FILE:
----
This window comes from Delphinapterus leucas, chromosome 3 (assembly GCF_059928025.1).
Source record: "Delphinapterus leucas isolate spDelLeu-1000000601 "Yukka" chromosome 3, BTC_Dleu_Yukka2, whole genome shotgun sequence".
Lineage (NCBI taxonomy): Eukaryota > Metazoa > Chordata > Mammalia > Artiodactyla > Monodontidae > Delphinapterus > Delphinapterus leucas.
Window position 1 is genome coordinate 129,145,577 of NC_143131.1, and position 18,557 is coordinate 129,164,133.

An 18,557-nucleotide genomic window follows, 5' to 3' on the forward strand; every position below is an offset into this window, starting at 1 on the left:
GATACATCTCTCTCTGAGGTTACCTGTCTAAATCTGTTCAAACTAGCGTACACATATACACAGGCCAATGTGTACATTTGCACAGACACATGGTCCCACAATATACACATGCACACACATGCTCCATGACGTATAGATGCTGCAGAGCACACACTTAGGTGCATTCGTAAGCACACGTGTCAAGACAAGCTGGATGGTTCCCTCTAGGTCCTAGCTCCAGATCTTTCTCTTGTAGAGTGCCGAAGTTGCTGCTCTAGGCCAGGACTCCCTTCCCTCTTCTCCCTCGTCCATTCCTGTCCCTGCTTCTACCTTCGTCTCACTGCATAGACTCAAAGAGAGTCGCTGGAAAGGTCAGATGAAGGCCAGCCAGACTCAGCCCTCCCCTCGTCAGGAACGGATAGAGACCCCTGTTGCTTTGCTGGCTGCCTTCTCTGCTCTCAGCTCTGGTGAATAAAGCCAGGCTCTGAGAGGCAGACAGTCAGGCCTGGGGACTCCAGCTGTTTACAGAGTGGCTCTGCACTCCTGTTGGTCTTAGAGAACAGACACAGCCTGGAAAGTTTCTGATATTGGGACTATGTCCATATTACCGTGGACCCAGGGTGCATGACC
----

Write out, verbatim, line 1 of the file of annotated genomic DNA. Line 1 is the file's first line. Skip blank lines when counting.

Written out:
This window comes from Delphinapterus leucas, chromosome 3 (assembly GCF_059928025.1).